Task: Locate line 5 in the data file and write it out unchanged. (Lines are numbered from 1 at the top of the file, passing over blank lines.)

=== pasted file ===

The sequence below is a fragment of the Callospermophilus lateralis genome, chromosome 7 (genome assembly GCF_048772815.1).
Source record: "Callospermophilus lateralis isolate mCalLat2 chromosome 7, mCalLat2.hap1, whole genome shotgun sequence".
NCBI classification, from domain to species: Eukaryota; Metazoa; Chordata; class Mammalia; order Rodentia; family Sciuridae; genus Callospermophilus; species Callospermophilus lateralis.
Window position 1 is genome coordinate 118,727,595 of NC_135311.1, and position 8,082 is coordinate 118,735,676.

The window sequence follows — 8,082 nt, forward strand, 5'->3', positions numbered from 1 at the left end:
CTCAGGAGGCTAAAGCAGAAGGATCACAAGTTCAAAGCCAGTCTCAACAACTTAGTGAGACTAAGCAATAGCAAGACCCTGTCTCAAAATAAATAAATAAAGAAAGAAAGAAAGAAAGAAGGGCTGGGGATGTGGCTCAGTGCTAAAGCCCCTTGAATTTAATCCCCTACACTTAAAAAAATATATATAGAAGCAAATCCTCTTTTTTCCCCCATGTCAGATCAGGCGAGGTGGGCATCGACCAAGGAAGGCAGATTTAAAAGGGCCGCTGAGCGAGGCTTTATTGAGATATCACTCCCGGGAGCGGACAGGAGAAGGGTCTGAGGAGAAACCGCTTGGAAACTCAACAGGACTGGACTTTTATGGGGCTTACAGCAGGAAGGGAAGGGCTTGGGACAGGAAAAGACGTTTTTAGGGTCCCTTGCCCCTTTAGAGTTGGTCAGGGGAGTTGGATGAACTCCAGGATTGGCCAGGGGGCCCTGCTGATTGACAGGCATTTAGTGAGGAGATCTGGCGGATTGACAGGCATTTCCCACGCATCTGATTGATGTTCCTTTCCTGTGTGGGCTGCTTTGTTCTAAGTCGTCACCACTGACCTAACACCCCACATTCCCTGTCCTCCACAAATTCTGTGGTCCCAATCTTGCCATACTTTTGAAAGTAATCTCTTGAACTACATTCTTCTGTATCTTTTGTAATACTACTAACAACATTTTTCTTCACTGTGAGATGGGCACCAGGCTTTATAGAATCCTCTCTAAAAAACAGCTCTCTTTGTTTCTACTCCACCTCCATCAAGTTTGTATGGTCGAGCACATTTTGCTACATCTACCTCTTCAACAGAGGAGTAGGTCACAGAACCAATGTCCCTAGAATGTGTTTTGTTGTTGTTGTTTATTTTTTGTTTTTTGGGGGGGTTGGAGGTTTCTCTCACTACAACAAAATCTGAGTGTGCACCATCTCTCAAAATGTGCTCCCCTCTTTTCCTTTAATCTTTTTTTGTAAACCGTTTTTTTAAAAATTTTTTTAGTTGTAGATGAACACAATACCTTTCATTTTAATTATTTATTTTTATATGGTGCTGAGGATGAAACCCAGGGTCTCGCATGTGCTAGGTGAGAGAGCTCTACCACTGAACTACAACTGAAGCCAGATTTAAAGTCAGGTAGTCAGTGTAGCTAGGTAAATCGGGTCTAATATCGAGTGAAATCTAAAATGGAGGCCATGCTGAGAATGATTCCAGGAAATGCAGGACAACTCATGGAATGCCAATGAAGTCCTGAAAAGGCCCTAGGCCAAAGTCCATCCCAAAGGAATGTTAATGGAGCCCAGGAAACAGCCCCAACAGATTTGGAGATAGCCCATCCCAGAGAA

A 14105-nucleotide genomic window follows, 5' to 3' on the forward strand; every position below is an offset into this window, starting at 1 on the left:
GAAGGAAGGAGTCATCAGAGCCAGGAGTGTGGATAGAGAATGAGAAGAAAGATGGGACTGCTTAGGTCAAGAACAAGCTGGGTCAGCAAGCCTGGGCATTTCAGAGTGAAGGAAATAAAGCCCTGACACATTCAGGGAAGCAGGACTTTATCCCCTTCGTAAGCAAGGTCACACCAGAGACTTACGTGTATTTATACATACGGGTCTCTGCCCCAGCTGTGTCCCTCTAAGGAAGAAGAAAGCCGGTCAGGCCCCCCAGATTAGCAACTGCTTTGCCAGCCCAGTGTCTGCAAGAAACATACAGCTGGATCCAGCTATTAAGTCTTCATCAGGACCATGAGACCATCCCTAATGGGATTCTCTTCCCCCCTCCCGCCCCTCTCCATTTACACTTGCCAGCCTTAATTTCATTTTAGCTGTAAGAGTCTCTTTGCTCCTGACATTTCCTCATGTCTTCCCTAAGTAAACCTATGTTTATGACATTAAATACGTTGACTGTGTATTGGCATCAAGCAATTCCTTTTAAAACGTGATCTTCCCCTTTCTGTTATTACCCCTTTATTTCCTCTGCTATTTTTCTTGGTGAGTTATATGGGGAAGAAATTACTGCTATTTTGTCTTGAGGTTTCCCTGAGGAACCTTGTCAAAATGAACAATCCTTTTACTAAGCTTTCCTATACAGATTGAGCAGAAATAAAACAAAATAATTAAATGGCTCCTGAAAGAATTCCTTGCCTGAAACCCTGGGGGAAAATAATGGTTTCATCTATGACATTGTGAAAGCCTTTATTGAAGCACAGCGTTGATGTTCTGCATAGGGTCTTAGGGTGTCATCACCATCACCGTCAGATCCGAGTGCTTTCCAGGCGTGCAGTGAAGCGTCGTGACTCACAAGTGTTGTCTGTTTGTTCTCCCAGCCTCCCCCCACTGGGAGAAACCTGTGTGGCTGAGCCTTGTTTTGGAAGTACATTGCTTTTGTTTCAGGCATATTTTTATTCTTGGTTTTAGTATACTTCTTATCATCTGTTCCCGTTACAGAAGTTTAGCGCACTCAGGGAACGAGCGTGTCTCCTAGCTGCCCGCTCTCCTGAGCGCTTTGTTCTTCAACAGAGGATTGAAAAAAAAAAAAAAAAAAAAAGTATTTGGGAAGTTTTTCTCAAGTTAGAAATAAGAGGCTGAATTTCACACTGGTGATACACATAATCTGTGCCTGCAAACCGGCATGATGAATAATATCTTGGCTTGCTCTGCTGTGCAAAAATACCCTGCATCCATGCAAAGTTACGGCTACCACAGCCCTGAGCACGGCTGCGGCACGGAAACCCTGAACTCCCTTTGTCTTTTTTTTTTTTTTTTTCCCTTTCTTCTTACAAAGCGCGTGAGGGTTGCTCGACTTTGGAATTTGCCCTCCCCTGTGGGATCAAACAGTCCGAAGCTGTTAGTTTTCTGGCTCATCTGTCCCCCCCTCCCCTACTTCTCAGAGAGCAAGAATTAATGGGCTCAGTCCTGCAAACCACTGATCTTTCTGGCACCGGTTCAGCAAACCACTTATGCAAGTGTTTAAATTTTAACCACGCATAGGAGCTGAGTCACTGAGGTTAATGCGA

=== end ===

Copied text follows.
The window sequence follows — 8,082 nt, forward strand, 5'->3', positions numbered from 1 at the left end: